Saturday, May 3, 2003, Chandigarh, India

National Capital Region--Delhi



How will a lathi rally help people?

Apropos of your editorial Laloo’s lathi rally (April 30), politics is being reduced to the level of cheap gimmicks and nautanki, embarrassing the common law-abiding citizens. The real issues of state policy like providing basic facilities and improving the infrastructure are being ignored by the powers that be. Our politicians have been making calculated attempts to polarise society on caste, regional and religious lines and passions of mistrust and hatred have been aroused only for their dubious and dirty vote-bank games.

One is pained to find even intellectuals and the media being completely indifferent to this. They do not ask these leaders in what way will the Lathi Rally, Rath Yatras, Jagran Rallies, Trishul and Sword Dikshas, lavish birthday parties and so on help the common man. Instead, our media, electronic in particular, gives wide coverage to such ludicrous political shows as the most important events of the time. It speaks of our political bankruptcy and a lack of decency when we enjoy watching a scantily dressed politician talking nonsense on the television channels. Instead of awakening the masses, the media are highlighting the loss of man-hours in the offices, educational institutions and industry as also the inconvenience and harassment caused to the business community on account of such rallies and processions. This does not serve the people in any manner.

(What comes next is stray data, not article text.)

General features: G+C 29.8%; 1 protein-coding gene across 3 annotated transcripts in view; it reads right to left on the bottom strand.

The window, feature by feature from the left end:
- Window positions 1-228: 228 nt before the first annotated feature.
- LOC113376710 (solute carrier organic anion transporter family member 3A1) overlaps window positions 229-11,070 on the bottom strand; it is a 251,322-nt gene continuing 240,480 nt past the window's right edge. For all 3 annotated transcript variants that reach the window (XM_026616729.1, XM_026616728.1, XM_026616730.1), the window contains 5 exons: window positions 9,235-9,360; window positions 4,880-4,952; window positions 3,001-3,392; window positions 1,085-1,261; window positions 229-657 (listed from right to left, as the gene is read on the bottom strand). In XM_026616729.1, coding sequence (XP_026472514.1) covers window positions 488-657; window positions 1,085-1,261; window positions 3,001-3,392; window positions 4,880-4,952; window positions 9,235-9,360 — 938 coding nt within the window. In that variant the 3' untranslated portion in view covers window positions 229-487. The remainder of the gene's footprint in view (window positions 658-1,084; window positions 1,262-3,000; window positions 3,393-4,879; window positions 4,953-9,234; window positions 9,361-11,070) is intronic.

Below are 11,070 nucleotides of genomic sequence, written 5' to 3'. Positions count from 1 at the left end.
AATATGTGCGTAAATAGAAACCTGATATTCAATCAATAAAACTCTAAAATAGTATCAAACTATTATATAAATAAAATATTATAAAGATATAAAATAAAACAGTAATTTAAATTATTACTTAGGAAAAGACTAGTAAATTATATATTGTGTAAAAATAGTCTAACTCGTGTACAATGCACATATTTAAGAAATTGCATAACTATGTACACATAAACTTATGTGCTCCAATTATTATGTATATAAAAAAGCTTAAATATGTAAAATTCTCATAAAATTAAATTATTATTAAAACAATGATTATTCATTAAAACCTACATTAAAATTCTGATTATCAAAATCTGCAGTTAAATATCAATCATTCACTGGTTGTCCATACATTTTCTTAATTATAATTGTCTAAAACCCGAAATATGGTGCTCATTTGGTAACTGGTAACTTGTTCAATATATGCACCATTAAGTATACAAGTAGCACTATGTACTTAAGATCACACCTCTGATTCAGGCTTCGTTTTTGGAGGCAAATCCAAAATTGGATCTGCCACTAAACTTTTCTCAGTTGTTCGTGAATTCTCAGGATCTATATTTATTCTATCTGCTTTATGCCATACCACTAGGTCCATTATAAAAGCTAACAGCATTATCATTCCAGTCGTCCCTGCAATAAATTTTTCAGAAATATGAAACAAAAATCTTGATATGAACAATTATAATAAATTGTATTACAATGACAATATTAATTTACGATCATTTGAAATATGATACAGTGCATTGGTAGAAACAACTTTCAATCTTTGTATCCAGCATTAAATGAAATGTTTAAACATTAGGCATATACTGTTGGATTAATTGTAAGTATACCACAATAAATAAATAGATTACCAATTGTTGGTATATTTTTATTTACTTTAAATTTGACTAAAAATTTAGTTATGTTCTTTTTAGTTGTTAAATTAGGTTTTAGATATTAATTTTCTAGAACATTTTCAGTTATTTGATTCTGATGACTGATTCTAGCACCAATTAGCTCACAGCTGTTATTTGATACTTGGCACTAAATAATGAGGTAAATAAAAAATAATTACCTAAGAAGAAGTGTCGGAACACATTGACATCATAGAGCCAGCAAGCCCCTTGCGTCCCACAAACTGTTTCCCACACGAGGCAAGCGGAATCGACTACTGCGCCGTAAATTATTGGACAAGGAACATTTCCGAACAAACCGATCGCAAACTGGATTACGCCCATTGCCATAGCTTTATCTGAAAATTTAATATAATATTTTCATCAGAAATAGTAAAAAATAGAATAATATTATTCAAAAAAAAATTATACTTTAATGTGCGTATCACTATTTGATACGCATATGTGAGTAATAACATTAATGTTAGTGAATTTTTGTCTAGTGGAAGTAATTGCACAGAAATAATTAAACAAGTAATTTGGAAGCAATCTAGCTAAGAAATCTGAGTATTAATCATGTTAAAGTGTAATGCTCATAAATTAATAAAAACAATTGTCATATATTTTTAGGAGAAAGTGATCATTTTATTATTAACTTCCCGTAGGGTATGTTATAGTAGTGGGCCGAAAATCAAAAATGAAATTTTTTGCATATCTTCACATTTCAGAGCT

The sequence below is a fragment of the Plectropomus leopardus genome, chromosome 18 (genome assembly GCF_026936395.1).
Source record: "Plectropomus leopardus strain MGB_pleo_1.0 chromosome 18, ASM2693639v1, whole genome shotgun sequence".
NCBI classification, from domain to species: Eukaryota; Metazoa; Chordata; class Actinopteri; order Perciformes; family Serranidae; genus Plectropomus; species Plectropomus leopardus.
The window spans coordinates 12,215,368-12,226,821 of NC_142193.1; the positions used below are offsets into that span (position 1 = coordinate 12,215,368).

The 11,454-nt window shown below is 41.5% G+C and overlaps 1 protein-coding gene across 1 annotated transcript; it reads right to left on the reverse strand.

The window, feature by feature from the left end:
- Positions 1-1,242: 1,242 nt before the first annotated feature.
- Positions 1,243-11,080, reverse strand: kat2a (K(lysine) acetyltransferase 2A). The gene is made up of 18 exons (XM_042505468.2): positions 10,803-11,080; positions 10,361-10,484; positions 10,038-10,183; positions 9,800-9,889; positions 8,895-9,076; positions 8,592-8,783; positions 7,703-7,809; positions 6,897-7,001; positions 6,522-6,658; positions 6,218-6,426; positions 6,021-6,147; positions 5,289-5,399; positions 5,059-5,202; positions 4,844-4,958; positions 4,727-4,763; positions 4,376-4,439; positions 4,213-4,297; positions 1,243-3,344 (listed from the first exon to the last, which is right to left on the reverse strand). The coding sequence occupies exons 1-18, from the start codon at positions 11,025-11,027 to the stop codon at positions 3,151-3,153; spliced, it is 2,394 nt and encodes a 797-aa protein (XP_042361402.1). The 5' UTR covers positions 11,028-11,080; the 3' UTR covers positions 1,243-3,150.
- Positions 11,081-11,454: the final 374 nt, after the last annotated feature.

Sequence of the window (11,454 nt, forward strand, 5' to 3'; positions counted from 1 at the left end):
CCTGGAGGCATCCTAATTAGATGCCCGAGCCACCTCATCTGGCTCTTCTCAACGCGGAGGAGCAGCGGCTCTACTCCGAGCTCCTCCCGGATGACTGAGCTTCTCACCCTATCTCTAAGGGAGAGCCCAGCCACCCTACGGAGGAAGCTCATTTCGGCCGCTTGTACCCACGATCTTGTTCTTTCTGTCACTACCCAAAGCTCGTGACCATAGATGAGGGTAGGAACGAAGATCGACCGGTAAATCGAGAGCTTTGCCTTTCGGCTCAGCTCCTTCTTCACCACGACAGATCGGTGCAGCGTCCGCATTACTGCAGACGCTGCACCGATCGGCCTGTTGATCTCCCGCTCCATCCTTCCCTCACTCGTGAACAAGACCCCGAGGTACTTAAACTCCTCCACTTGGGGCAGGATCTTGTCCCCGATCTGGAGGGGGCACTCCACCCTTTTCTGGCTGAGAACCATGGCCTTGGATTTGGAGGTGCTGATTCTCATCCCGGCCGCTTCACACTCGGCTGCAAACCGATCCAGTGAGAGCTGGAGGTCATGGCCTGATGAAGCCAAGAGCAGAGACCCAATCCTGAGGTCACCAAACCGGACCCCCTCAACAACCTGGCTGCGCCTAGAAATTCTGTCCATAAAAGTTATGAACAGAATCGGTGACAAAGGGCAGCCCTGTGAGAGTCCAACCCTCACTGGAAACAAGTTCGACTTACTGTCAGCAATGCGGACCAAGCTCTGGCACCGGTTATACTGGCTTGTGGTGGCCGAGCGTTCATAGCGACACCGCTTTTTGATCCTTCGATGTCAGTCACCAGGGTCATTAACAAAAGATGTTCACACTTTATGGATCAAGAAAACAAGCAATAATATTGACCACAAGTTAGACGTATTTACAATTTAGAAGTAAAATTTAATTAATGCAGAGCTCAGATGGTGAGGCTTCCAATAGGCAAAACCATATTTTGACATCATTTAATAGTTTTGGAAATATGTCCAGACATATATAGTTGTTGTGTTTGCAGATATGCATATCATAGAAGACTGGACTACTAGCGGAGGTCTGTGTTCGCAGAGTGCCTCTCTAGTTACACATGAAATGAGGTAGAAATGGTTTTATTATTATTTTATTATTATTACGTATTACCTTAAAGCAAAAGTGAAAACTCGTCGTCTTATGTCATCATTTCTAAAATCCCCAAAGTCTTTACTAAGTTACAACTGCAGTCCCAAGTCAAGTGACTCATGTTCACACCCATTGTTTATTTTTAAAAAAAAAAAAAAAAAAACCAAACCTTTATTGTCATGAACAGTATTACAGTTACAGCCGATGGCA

Our economists and policymakers stress the need for utilising the scant natural and human resources judiciously for balanced development of the country. However, the ruling parties at the Centre and in the states indulge in extravagant shows and rallies at state expense. How can people put an end to this?

Ved Guliani, Hisar


Can I become a doctor?

I am a student of Class VIII. My aim is to become a doctor. I was shocked to read in The Tribune that there are 2,47,743 students appearing for PMT examination as against 2,200 vacancies. But those who studied so hard may not pass or get the degree because the children who are from richer families can afford to dish out Rs 8 lakh or more to get entrance test passed even without making a serious effort to study. Those who really deserve to pass may be left out because their parents are not in a position to spare that kind of money.

My father is an army officer who can shed his blood for the country but cannot afford to give consideration money. Isn’t this partiality? This is because of corruption in our system where even education has not been spared. Those children who deserve a degree will not get and the undeserving will fill the seats. Will this system ever change for good? Will the deserving students ever get recognition?

Amrita Singh, Chandigarh


Timely exposure

This has reference to a public notice (April 25) and a letter by Mr Rama Sharma, PRO of CBSE, Delhi (April 29). The writer has been faithful enough to write in favour of her bosses without whose collusion such a scandal could not have passed unnoticed for so many years. The facts mentioned in the enquiries in The Tribune on various dates cannot be ignored or taken as lightly as the PRO has stated. The leakage of papers has been selectively going on and no beneficiary would admit of any such offence.

I have been teaching students for PMT/IIT for a number of years and have found that honest and diligent students are happy that the affluent persons who had been contemplating getting admission to PMT through the backdoor have been disappointed, at least for this year, due to timely exposure of the scam by The Tribune. The notice or a letter by the PRO of CBSE finds no substance as some high-ups of the board are understood to be involved in the scandal unless an impartial inquiry finds it otherwise.

T.R. GUPTA, Pathankot